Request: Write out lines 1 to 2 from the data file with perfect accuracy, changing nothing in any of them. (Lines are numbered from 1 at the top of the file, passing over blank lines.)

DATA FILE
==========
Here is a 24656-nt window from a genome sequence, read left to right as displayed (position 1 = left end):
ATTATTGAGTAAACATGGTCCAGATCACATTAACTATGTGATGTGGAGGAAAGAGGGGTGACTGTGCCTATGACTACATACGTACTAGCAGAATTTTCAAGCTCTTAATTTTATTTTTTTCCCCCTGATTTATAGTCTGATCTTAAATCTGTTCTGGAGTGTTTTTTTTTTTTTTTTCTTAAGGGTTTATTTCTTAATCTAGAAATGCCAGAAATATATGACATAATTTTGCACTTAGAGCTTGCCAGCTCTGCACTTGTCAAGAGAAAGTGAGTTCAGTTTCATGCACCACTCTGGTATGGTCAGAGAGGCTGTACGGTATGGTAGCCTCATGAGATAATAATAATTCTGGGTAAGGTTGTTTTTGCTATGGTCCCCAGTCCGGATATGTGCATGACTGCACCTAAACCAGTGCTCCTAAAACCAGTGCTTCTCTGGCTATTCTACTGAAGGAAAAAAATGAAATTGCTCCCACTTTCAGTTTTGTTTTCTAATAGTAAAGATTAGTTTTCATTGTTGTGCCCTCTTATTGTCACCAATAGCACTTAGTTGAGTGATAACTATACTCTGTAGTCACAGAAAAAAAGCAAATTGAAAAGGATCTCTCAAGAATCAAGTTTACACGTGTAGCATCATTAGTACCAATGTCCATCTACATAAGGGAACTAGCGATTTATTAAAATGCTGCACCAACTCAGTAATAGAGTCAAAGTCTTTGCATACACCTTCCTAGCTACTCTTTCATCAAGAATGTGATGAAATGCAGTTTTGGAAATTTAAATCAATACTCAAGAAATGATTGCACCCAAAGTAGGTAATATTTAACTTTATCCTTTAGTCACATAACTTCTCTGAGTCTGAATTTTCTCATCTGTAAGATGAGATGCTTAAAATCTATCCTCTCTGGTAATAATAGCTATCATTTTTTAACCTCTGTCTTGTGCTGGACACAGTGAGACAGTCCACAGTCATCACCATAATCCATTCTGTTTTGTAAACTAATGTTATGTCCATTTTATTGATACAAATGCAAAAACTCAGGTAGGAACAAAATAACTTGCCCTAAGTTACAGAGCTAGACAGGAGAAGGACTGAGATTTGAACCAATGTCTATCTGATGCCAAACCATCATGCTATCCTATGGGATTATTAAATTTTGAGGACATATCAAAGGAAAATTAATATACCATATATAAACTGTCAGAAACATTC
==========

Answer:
Here is a 24656-nt window from a genome sequence, read left to right as displayed (position 1 = left end):
ATTATTGAGTAAACATGGTCCAGATCACATTAACTATGTGATGTGGAGGAAAGAGGGGTGACTGTGCCTATGACTACATACGTACTAGCAGAATTTTCAAGCTCTTAATTTTATTTTTTTCCCCCTGATTTATAGTCTGATCTTAAATCTGTTCTGGAGTGTTTTTTTTTTTTTTTTCTTAAGGGTTTATTTCTTAATCTAGAAATGCCAGAAATATATGACATAATTTTGCACTTAGAGCTTGCCAGCTCTGCACTTGTCAAGAGAAAGTGAGTTCAGTTTCATGCACCACTCTGGTATGGTCAGAGAGGCTGTACGGTATGGTAGCCTCATGAGATAATAATAATTCTGGGTAAGGTTGTTTTTGCTATGGTCCCCAGTCCGGATATGTGCATGACTGCACCTAAACCAGTGCTCCTAAAACCAGTGCTTCTCTGGCTATTCTACTGAAGGAAAAAAATGAAATTGCTCCCACTTTCAGTTTTGTTTTCTAATAGTAAAGATTAGTTTTCATTGTTGTGCCCTCTTATTGTCACCAATAGCACTTAGTTGAGTGATAACTATACTCTGTAGTCACAGAAAAAAAGCAAATTGAAAAGGATCTCTCAAGAATCAAGTTTACACGTGTAGCATCATTAGTACCAATGTCCATCTACATAAGGGAACTAGCGATTTATTAAAATGCTGCACCAACTCAGTAATAGAGTCAAAGTCTTTGCATACACCTTCCTAGCTACTCTTTCATCAAGAATGTGATGAAATGCAGTTTTGGAAATTTAAATCAATACTCAAGAAATGATTGCACCCAAAGTAGGTAATATTTAACTTTATCCTTTAGTCACATAACTTCTCTGAGTCTGAATTTTCTCATCTGTAAGATGAGATGCTTAAAATCTATCCTCTCTGGTAATAATAGCTATCATTTTTTAACCTCTGTCTTGTGCTGGACACAGTGAGACAGTCCACAGTCATCACCATAATCCATTCTGTTTTGTAAACTAATGTTATGTCCATTTTATTGATACAAATGCAAAAACTCAGGTAGGAACAAAATAACTTGCCCTAAGTTACAGAGCTAGACAGGAGAAGGACTGAGATTTGAACCAATGTCTATCTGATGCCAAACCATCATGCTATCCTATGGGATTATTAAATTTTGAGGACATATCAAAGGAAAATTAATATACCATATATAAACTGTCAGAAACATTC